False Cypresses
Genus: Chamaecyparis
Family: Cupressaceae

Common names for trees in this genus can be misleading. What's called a "Port-Orford-cedar" isn't really a cedar because it isn't in the genus Cedrus. In fact, it's not even closely related to the true cedars, which are in the Pine family (Pinaceae).

These trees are called "false cypresses" because they are in the Cypress family (Cupressaceae) but not in the true cypress genus, Cupressus. The common names are written with hyphens to indicate that they are not true cedars or cypresses.


Chamaecyparis lawsoniana
Port-Orford-cedar


This tree has small, bluish, rounded cones. Foliage, which is feathery, varies in color from yellow-green to blue-green depending on the variety. Port-Orford-cedars are native to the Siskiyou Mountains of southwest Oregon and northwest California. The wood of this tree is highly prized in Japan. This species is being decimated both in the wild and in cultivation by a root-rot.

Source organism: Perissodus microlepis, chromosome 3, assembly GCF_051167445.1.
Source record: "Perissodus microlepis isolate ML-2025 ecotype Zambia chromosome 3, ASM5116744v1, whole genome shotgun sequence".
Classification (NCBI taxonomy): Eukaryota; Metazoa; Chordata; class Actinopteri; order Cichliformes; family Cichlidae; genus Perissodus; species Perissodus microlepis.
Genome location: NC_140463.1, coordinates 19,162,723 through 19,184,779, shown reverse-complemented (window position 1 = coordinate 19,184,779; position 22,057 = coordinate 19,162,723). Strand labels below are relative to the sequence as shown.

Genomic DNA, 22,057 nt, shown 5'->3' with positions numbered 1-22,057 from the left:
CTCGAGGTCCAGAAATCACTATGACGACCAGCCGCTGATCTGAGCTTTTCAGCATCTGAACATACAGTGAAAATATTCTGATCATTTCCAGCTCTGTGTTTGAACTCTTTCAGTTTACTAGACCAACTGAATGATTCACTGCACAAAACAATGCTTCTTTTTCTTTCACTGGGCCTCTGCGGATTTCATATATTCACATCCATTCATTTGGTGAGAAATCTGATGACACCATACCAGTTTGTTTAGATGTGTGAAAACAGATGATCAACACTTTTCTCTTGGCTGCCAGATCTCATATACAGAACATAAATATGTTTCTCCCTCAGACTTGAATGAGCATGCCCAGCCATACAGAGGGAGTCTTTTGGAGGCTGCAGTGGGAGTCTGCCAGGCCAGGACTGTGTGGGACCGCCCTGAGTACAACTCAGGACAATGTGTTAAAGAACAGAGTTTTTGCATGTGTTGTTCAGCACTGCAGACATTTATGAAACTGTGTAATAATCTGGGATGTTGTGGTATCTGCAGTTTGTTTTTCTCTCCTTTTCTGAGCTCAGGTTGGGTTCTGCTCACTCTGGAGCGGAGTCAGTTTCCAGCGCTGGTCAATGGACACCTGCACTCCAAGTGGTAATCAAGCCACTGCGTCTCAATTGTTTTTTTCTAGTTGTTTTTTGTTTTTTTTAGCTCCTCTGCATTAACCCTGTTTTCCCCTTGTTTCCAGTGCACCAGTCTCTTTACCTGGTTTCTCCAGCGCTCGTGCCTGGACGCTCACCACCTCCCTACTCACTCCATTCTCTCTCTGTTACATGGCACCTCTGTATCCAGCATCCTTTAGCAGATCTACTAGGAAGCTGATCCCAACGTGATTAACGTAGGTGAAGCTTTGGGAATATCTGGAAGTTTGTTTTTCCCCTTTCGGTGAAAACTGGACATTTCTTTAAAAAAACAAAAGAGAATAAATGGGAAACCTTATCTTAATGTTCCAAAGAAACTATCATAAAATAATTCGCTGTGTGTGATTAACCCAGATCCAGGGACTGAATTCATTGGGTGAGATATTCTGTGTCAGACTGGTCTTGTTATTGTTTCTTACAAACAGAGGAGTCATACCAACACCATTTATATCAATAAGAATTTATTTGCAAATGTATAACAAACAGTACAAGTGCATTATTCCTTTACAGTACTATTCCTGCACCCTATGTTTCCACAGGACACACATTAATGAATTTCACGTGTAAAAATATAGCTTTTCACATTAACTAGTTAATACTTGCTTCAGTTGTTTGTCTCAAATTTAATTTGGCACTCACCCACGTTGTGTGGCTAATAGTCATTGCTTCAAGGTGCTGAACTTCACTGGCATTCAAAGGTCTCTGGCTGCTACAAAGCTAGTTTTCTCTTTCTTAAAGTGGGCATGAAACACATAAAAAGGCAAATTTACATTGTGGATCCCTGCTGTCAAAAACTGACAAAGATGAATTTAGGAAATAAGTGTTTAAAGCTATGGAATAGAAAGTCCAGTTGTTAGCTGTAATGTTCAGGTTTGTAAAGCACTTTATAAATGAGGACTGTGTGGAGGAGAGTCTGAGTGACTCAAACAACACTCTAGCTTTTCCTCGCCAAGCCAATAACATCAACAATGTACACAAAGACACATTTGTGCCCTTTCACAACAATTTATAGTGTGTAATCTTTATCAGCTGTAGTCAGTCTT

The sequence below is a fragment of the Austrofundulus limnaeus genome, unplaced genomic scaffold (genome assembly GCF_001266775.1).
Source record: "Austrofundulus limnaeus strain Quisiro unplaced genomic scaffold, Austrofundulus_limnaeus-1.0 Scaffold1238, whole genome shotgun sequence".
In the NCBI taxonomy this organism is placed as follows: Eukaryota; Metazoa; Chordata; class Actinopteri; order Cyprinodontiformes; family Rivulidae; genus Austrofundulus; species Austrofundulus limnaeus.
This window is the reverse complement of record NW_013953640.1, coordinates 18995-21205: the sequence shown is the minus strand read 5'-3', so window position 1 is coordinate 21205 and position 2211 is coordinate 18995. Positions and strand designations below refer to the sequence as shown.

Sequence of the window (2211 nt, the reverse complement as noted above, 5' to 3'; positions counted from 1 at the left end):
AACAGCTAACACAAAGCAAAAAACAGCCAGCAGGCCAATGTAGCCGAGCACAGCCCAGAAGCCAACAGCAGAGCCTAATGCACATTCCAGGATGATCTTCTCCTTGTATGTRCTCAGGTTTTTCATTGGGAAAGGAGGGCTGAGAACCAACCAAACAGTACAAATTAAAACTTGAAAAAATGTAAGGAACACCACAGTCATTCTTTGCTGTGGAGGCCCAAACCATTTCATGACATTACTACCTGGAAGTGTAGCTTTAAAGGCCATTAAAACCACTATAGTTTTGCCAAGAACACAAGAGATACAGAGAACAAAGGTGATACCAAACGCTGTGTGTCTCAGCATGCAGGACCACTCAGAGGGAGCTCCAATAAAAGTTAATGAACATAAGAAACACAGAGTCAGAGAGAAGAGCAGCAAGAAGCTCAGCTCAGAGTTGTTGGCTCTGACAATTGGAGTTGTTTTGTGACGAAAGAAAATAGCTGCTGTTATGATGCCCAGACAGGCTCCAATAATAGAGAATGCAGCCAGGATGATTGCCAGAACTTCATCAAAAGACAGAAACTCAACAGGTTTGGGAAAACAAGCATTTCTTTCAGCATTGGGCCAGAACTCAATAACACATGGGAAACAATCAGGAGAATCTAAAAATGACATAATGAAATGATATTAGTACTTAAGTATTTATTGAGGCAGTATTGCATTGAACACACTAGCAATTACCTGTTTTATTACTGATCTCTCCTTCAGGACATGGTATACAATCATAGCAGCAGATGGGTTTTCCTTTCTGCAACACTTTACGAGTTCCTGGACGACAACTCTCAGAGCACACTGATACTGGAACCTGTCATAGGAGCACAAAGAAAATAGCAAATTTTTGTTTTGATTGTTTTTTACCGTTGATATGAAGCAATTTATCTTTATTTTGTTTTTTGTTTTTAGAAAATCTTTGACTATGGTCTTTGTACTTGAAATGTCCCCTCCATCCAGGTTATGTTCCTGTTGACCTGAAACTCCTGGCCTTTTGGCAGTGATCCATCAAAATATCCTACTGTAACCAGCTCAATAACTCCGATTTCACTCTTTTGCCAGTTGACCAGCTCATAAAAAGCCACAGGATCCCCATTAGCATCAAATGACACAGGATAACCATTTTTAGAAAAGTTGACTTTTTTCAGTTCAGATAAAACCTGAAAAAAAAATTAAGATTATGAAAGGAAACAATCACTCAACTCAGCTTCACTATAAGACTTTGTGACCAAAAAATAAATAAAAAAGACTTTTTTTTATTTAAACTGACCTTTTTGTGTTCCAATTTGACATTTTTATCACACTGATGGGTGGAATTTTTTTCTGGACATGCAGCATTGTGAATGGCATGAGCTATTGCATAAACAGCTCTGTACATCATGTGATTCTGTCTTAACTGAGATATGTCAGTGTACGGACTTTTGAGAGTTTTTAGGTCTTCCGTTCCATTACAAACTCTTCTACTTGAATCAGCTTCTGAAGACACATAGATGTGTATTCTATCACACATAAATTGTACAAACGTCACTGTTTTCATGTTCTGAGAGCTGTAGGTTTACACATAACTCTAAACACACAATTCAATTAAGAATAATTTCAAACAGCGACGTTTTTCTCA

Maps: 10, 14, 17, 24, 27, 30, 33


Chamaecyparis nootkatensis
Alaska-cedar, Nootka-cypress


This tree is an evergreen native from Alaska to northern Oregon. It has dark green foliage with branches that droop enough to give it a wilted appearance. Sometimes difficult to distinguish from the Port-Orford-cedar, the Alaska-cedar has no white Xs on the underside of the scales. Native Americans prized the wood of this cedar for canoe paddles, and is still used today for poles, paddles, and boat construction. The Japanese prize this wood highly.

Maps: 22, 30